Peatlands are carbon-rich ecosystems that cover just three per cent of Earth’s land surface, but store one-third of soil carbon. Peat soils are formed by the build-up of partially decomposed organic matter under waterlogged anoxic conditions. Most peat is found in cool climatic regions where unimpeded decomposition is slower, but deposits are also found under some tropical swamp forests. Here we present field measurements from one of the world’s most extensive regions of swamp forest, the Cuvette Centrale depression in the central Congo Basin.

By endorsing a limit of 1.5 °C, the climate negotiations have effectively defined what society considers dangerous, says Simon L. Lewis.

Researchers must take a more aggressive approach to counter shoddy journalism and set the scientific record straight, says Simon L. Lewis.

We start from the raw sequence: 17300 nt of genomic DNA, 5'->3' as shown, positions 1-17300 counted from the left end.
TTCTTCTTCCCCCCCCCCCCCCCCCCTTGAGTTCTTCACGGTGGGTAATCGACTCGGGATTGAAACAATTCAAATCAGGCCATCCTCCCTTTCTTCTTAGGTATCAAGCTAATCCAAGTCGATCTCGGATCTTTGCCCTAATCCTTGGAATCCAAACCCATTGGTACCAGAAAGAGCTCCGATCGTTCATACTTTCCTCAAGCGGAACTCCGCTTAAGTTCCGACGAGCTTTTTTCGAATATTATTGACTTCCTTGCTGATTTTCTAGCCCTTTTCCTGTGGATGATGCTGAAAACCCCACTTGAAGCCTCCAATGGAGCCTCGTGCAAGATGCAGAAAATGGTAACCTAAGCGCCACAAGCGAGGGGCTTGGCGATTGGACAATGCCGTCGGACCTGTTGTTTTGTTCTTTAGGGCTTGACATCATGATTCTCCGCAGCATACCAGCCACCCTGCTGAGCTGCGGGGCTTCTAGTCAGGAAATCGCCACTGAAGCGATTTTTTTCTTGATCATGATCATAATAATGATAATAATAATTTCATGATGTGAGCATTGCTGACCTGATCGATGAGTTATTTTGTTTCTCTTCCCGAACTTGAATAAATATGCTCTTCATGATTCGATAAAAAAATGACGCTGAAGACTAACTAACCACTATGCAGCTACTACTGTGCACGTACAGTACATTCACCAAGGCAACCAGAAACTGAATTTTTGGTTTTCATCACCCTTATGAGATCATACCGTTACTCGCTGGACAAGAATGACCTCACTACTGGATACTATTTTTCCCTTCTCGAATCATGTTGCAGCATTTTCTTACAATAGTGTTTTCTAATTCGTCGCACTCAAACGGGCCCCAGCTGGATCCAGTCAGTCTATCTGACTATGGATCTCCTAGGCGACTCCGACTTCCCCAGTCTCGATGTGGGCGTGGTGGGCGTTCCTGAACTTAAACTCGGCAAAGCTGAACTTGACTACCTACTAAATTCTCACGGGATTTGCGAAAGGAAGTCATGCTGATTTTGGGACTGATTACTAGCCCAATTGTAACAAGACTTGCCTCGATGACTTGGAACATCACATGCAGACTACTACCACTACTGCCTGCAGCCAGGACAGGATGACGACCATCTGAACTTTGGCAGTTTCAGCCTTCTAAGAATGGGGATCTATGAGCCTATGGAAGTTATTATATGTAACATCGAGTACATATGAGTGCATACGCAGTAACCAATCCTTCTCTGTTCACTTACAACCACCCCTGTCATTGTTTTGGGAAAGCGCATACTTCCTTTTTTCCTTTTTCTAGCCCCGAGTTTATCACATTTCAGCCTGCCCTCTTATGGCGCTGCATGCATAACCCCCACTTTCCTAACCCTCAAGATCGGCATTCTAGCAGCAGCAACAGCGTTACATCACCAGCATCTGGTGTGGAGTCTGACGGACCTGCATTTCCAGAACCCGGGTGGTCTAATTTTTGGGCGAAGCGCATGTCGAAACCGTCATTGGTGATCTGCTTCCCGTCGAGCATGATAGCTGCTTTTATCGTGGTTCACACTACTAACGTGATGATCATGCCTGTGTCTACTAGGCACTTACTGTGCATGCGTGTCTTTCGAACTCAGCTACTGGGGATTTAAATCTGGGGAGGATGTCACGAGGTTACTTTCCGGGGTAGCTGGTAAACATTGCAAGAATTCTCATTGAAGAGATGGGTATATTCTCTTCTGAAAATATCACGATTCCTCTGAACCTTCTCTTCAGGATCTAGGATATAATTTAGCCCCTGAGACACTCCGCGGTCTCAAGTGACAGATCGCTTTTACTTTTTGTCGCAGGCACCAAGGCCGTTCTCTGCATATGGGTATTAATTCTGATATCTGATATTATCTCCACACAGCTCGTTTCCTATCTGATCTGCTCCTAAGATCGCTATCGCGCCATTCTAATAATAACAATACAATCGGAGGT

The response of terrestrial vegetation to a globally changing environment is central to predictions of future levels of atmospheric carbon dioxide. The role of tropical forests is critical because they are carbon-dense and highly productive.

Long-term monitoring of distributed, multiple plots is the key to quantify macroecological patterns and changes. Here we examine the evidence for concerted changes in the structure, dynamics and composition of old-growth Amazonian forests in the late twentieth century. In the 1980s and 1990s, mature forests gained biomass and underwent accelerated growth and dynamics, all consistent with a widespread, long-acting stimulation of growth. Because growth on average exceeded mortality, intact Amazonian forests have been a carbon sink.